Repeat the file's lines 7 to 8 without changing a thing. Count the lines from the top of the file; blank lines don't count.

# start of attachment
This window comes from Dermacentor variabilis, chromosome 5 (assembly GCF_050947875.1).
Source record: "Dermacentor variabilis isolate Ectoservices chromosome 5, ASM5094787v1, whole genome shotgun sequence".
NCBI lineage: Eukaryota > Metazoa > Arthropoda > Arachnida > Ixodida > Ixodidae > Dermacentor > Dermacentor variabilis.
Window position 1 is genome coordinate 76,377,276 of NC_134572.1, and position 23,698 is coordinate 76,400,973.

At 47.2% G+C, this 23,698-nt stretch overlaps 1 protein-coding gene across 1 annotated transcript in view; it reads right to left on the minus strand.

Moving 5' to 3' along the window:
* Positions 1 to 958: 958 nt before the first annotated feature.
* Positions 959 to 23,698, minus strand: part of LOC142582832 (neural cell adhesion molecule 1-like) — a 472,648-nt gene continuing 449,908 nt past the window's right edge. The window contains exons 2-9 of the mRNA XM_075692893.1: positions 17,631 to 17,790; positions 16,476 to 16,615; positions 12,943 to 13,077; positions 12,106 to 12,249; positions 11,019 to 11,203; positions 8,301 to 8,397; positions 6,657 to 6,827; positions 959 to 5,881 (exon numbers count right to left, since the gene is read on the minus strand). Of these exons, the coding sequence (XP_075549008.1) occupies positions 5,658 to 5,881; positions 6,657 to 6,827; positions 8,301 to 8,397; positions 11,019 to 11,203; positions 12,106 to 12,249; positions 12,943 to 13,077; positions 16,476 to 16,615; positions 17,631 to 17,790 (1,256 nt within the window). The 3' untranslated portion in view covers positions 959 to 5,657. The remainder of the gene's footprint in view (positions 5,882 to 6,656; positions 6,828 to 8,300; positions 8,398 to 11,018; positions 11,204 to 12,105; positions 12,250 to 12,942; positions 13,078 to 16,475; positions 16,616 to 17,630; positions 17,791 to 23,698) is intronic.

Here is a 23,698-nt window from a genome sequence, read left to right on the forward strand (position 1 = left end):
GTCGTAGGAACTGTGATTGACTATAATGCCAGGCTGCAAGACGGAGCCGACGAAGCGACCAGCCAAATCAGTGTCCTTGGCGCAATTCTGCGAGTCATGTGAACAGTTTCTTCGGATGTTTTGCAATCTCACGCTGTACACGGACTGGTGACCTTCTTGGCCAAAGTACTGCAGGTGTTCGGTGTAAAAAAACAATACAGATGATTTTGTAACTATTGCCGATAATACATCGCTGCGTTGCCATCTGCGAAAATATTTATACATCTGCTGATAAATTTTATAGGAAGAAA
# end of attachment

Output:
* Positions 1 to 958: 958 nt before the first annotated feature.
* Positions 959 to 23,698, minus strand: part of LOC142582832 (neural cell adhesion molecule 1-like) — a 472,648-nt gene continuing 449,908 nt past the window's right edge. The window contains exons 2-9 of the mRNA XM_075692893.1: positions 17,631 to 17,790; positions 16,476 to 16,615; positions 12,943 to 13,077; positions 12,106 to 12,249; positions 11,019 to 11,203; positions 8,301 to 8,397; positions 6,657 to 6,827; positions 959 to 5,881 (exon numbers count right to left, since the gene is read on the minus strand). Of these exons, the coding sequence (XP_075549008.1) occupies positions 5,658 to 5,881; positions 6,657 to 6,827; positions 8,301 to 8,397; positions 11,019 to 11,203; positions 12,106 to 12,249; positions 12,943 to 13,077; positions 16,476 to 16,615; positions 17,631 to 17,790 (1,256 nt within the window). The 3' untranslated portion in view covers positions 959 to 5,657. The remainder of the gene's footprint in view (positions 5,882 to 6,656; positions 6,828 to 8,300; positions 8,398 to 11,018; positions 11,204 to 12,105; positions 12,250 to 12,942; positions 13,078 to 16,475; positions 16,616 to 17,630; positions 17,791 to 23,698) is intronic.